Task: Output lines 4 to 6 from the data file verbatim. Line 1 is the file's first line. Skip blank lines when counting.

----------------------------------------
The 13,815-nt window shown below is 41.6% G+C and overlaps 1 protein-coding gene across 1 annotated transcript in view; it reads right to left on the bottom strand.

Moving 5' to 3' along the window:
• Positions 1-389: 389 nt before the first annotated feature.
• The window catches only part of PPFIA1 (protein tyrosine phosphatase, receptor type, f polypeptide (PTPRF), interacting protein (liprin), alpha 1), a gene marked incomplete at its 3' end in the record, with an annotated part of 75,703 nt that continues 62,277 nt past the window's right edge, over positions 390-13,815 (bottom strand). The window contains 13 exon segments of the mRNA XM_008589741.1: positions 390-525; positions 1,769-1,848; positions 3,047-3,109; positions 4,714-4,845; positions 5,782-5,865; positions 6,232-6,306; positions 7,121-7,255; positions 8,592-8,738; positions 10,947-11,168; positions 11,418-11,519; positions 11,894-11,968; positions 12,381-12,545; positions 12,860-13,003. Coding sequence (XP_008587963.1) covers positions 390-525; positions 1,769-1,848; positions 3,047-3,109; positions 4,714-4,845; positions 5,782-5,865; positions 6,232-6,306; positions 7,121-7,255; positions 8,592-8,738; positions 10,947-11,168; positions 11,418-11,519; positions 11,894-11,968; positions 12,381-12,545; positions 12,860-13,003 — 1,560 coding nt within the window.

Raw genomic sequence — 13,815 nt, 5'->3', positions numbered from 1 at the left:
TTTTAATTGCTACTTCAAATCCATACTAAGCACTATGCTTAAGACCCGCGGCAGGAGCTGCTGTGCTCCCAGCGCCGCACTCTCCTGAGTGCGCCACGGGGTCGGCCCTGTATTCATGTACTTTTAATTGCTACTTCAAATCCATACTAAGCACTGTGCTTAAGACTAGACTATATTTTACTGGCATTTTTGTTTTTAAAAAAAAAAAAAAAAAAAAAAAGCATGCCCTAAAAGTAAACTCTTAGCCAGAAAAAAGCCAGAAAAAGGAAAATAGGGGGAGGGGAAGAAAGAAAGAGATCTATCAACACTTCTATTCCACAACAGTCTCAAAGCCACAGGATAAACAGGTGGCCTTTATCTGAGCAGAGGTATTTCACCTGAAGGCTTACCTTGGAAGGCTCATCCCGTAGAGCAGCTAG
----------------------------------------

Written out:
• The window catches only part of PPFIA1 (protein tyrosine phosphatase, receptor type, f polypeptide (PTPRF), interacting protein (liprin), alpha 1), a gene marked incomplete at its 3' end in the record, with an annotated part of 75,703 nt that continues 62,277 nt past the window's right edge, over positions 390-13,815 (bottom strand). The window contains 13 exon segments of the mRNA XM_008589741.1: positions 390-525; positions 1,769-1,848; positions 3,047-3,109; positions 4,714-4,845; positions 5,782-5,865; positions 6,232-6,306; positions 7,121-7,255; positions 8,592-8,738; positions 10,947-11,168; positions 11,418-11,519; positions 11,894-11,968; positions 12,381-12,545; positions 12,860-13,003. Coding sequence (XP_008587963.1) covers positions 390-525; positions 1,769-1,848; positions 3,047-3,109; positions 4,714-4,845; positions 5,782-5,865; positions 6,232-6,306; positions 7,121-7,255; positions 8,592-8,738; positions 10,947-11,168; positions 11,418-11,519; positions 11,894-11,968; positions 12,381-12,545; positions 12,860-13,003 — 1,560 coding nt within the window.

Raw genomic sequence — 13,815 nt, 5'->3', positions numbered from 1 at the left:
TTTTAATTGCTACTTCAAATCCATACTAAGCACTATGCTTAAGACCCGCGGCAGGAGCTGCTGTGCTCCCAGCGCCGCACTCTCCTGAGTGCGCCACGGGGTCGGCCCTGTATTCATGTACTTTTAATTGCTACTTCAAATCCATACTAAGCACTGTGCTTAAGACTAGACTATATTTTACTGGCATTTTTGTTTTTAAAAAAAAAAAAAAAAAAAAAAAGCATGCCCTAAAAGTAAACTCTTAGCCAGAAAAAAGCCAGAAAAAGGAAAATAGGGGGAGGGGAAGAAAGAAAGAGATCTATCAACACTTCTATTCCACAACAGTCTCAAAGCCACAGGATAAACAGGTGGCCTTTATCTGAGCAGAGGTATTTCACCTGAAGGCTTACCTTGGAAGGCTCATCCCGTAGAGCAGCTAG